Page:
What she meant by this is that the rise ball does rise but crosses the plate out of the strike zone. The pitcher simply hopes that the pitch entices the hitter to swing and miss underneath it. When instructing hitters on hitting a true rise ball, we usually instruct them to take it since it is highly unlikely that it will be a strike. Many pitchers claim a rise ball but they are really throwing a pitch that flattens out towards the middle to the top of the strike zone. These pitches result in a high percentage of home runs since they are easy to lift and softball fields are only about 200 feet. Below are two examples of SEC players hitting “rise balls” that were left lower than intended and therefore flattened out. Both of these hitters are clearly swinging up which allowed them to demolish the ball for a homerun!

Brittany Schutte

Whitney Larsen

As a pitcher’s velocity approaches 70 MPH (extremely fast), it is possible to throw rise balls for strikes that actually do rise. I studied Kelly Barnhill from Florida. She is an elite level pitcher. Let’s take a look at a couple of her rise balls below.

As I mention in the video above, Barnhill’s rise ball does travel upward at about a 3 degree incline and crosses at the top of the strike zone. Due to the height and trajectory of the pitch, hitters can easily lift this pitch. In fact, the goal of a pitcher like Barnhill is to get the hitter to swing and miss underneath the ball or pop it up. It is rare for ground balls to be hit on a true rise ball. So what do we tell our hitters to do on the rare occasion that they face an elite pitcher with a true rise ball like Kelly Barnhill? We stress the importance of pitch selection because most of their misses will come from swings out of the zone. We also teach our hitters to flatten out their swing when swinging at a rise ball in the zone. This way, our hitters minimize their chances of missing under the pitch while maximizing their chances to drive the ball for an extra base hit. This concept is something that we only have to address with our players who truly play at an elite level since the chances of most hitters facing a true rise thrown as a strike is extremely low.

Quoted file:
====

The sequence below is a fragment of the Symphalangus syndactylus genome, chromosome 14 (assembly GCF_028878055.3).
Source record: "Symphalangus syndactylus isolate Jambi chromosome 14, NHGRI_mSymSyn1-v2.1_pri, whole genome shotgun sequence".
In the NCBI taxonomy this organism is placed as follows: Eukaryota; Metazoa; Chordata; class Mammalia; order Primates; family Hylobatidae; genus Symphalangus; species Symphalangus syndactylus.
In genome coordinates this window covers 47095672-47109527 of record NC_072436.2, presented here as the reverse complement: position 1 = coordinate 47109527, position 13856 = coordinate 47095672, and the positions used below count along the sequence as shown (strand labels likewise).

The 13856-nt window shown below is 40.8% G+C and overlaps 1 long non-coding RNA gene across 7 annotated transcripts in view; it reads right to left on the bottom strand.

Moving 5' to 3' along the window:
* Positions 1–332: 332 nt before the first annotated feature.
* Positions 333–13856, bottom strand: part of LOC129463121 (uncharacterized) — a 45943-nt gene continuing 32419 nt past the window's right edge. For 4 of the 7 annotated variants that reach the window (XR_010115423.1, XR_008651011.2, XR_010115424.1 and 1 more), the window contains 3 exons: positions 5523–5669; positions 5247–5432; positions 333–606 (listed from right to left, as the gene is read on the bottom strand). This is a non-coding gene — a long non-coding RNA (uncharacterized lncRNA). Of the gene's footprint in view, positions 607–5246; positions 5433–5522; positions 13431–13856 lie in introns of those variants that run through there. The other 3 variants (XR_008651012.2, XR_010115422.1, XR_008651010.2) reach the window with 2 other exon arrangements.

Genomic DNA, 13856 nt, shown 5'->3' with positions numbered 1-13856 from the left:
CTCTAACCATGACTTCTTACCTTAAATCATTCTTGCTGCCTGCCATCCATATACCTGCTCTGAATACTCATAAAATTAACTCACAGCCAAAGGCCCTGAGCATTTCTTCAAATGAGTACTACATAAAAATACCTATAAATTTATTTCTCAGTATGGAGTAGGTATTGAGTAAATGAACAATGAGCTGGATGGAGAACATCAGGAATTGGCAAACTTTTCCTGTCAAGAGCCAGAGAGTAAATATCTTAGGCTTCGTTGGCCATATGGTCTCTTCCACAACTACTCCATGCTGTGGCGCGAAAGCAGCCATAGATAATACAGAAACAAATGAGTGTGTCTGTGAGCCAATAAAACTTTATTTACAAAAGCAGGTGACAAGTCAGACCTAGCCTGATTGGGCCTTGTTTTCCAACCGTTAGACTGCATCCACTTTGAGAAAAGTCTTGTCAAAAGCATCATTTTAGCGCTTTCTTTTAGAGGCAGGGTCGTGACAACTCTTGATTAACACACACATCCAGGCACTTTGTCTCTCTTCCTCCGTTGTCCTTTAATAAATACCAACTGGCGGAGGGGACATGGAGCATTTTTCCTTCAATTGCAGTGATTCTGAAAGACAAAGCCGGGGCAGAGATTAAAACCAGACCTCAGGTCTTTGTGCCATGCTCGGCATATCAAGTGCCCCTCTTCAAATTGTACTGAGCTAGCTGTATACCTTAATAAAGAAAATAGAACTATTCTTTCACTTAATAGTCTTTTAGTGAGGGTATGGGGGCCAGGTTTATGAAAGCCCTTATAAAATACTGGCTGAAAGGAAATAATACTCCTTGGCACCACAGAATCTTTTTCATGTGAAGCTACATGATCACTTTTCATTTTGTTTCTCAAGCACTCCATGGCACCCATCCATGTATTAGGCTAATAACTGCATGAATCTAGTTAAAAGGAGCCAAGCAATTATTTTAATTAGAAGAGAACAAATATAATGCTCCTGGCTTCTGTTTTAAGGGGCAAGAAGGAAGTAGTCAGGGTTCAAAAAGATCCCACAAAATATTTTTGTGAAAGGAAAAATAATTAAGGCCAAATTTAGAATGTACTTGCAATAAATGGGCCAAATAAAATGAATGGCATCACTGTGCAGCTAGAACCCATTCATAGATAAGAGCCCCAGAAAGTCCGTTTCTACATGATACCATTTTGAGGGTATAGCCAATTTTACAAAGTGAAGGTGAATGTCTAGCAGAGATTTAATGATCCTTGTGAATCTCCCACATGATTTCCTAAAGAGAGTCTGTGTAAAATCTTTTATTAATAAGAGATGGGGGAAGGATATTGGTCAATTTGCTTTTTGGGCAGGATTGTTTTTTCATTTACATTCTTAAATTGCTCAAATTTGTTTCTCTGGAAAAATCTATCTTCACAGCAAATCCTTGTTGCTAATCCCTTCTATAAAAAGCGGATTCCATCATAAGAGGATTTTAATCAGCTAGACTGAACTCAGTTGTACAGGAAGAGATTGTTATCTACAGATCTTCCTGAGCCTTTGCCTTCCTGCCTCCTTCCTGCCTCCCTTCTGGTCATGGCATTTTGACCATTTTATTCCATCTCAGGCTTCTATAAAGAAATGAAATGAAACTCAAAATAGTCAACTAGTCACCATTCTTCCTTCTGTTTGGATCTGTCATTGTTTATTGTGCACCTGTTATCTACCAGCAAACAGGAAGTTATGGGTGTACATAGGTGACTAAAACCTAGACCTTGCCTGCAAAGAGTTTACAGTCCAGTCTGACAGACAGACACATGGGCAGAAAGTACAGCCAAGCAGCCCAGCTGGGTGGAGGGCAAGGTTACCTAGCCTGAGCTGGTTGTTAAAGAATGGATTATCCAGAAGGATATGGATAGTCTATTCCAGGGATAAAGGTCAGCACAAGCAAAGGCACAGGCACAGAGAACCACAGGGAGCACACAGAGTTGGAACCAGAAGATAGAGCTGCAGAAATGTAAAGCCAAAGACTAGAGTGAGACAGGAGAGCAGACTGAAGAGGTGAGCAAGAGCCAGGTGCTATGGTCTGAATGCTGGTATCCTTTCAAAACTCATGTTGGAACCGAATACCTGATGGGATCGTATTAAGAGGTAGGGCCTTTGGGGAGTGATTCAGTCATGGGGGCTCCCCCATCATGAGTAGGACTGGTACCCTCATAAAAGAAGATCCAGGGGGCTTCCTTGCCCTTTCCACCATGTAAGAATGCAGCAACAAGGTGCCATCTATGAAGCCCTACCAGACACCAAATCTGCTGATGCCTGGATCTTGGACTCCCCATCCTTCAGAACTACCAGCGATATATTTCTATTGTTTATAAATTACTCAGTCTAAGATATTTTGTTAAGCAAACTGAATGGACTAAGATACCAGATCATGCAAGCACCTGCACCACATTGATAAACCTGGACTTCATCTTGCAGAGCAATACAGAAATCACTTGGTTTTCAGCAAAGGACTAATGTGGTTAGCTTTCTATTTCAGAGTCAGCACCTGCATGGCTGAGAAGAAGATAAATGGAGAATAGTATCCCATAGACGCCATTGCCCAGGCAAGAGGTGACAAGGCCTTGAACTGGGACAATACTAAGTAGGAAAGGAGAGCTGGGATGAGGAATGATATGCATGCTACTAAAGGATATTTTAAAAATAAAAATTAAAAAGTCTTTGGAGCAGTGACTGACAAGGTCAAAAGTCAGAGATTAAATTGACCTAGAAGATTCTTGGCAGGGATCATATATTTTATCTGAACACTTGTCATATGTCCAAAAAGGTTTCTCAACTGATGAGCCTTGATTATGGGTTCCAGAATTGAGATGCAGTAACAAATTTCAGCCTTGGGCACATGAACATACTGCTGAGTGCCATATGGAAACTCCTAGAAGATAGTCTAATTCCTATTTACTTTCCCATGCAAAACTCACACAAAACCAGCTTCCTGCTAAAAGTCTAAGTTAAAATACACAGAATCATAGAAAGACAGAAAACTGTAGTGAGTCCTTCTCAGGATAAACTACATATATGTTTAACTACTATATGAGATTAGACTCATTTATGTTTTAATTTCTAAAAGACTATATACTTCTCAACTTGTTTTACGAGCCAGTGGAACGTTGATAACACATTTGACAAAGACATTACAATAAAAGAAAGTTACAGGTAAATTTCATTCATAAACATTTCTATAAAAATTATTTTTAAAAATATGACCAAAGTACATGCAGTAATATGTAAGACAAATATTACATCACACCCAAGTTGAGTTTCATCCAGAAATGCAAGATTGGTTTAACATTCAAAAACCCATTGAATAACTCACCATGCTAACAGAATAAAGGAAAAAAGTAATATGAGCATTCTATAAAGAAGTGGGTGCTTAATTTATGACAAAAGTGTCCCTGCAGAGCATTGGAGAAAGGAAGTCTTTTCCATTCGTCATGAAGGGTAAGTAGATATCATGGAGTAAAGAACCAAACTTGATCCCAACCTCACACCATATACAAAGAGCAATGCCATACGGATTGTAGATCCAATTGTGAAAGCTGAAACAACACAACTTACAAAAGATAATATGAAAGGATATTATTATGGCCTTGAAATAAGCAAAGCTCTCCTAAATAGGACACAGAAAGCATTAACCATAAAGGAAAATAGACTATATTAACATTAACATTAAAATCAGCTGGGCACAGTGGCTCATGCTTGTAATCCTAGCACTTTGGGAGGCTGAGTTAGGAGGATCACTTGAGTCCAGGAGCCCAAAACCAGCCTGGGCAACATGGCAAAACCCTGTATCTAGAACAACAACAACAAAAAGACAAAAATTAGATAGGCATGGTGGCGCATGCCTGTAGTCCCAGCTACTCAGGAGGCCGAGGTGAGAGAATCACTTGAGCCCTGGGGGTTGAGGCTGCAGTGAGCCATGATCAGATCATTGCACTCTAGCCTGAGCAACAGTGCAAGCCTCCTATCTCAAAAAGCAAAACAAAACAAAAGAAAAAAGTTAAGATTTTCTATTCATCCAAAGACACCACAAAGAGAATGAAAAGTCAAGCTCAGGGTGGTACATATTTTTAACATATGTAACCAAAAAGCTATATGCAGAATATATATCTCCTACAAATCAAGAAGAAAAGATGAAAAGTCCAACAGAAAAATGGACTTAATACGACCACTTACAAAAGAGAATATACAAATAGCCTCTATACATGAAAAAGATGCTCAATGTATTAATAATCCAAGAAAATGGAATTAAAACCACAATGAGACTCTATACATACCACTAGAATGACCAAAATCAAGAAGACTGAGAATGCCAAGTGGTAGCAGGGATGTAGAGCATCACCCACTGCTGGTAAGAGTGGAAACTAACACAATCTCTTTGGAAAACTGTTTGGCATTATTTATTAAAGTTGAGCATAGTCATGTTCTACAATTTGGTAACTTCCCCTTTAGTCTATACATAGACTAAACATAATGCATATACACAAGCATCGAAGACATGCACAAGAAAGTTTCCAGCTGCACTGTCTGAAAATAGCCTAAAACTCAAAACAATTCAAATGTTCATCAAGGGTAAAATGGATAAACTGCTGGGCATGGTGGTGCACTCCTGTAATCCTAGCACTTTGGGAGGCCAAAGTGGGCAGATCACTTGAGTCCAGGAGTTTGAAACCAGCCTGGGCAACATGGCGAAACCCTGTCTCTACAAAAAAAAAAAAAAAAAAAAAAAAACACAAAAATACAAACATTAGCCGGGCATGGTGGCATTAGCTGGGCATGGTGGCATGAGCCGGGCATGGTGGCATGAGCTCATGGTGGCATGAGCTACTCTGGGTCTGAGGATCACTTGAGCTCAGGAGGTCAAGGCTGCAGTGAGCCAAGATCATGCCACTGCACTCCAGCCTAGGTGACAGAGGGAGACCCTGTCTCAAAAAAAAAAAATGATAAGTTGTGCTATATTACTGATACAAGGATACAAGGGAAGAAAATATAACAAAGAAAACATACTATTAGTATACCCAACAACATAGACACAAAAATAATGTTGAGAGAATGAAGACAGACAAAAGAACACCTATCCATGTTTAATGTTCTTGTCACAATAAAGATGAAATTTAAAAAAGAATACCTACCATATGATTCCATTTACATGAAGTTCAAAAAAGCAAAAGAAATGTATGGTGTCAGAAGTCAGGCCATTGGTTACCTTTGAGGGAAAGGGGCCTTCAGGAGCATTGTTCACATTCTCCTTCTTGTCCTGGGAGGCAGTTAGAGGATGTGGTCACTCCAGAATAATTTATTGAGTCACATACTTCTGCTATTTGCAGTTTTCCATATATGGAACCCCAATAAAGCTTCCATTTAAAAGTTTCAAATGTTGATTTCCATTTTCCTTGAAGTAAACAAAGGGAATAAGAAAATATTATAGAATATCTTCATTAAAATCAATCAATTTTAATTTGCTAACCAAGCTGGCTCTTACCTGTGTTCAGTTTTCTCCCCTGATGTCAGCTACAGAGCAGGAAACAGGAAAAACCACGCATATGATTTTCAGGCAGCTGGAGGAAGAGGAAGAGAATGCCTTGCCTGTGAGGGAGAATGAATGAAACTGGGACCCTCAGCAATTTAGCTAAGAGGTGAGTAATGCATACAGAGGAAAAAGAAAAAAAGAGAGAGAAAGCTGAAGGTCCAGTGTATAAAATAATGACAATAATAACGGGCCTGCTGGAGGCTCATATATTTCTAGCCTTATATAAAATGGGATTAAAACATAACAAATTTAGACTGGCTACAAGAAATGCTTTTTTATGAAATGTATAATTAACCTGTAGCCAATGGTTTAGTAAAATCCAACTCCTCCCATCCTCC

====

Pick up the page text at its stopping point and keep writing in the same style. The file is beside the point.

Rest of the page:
Offspeed Pitches and Fastballs under 65 MPH

There is no argument that slower fastballs and offspeed pitches travel down as they approach the batter due to gravity. So even if you are stuck on the idea of hitting the rise ball, hitters have to account for these other types of pitches. The best and most logical strategy on all downward traveling pitches is to swing upward to match the plane of the pitch and produce force that is likely to lead to the softball being lifted over the infield and potentially over the outfield fence. Below is an example of a softball pitch traveling down and being crushed by an upward swing.

Mound Distance and Leg Kicks 

In our softball hitting evaluations, I often see hitters who have clearly been taught to keep their feet still/get their foot down very early. The primary rationale for this teaching in the softball community is that the softball pitching rubber (43 feet) is closer than the baseball mound (60 feet). While this is true, due to the softball pitch speed being slower than the baseball pitch speed, the reaction time for baseball and softball hitters are very similar. Just like in baseball, softball hitters find great success when they start early (before the pitch is released) and time the pitch with their turn rather than their front foot.

Alex Hugo

As you can see, Alex Hugo begins her large leg lift well before the pitcher releases the ball. This allows her time to get her body and energy moving without feeling rushed. The ball still hasn’t landed. While no softball or baseball hitter has to use a leg kick, it is certainly a viable option.

On-Field Success

All the logic and theory in the world can sound great but it will be useless without practical application with real-world examples. We have had the privilege of working with hundreds of Softball players who have fully bought into using the Baseball Rebellion methodology in their swings. This has resulted in millions of dollars in scholarships for our hitters due to their great on-field results. Below are just a few videos of our softball players utilizing a “baseball” style swing in games. The results are clear. If you are a softball player looking to take your swing to the next level, check out our online hitting lessons page here.

Peyton Y.

Peyton Y.

Hannah M.

Hannah M.

Sarah P.

Sarah P.

Takia N.

Thank you for reading.

Gabe Dimock -Baseball/Softball Rebellion Hitting Instructor

Baseball Rebellion Swing Breakdown:

Eric Thames

Eric Thames is the early favorite for comeback story of the year in 2017. After struggling in his initial stint in the MLB with the Toronto Blue Jays (2011-2012), Eric Thames found success playing in Korea. He hit 37, 47, and 40 home runs in his three years there, earning him a second MLB opportunity with the Milwaukee Brewers. He has started the 2017 MLB season off with a bang, already having hit 8 home runs and 6 doubles. Watch the swing breakdown above to see how Thames changed his swing from 2012 to 2017. If you would like help with your swing, click here to check out our online lesson page! Thank you for reading and watching.

Gabe Dimock – Baseball Rebellion Hitting Instructor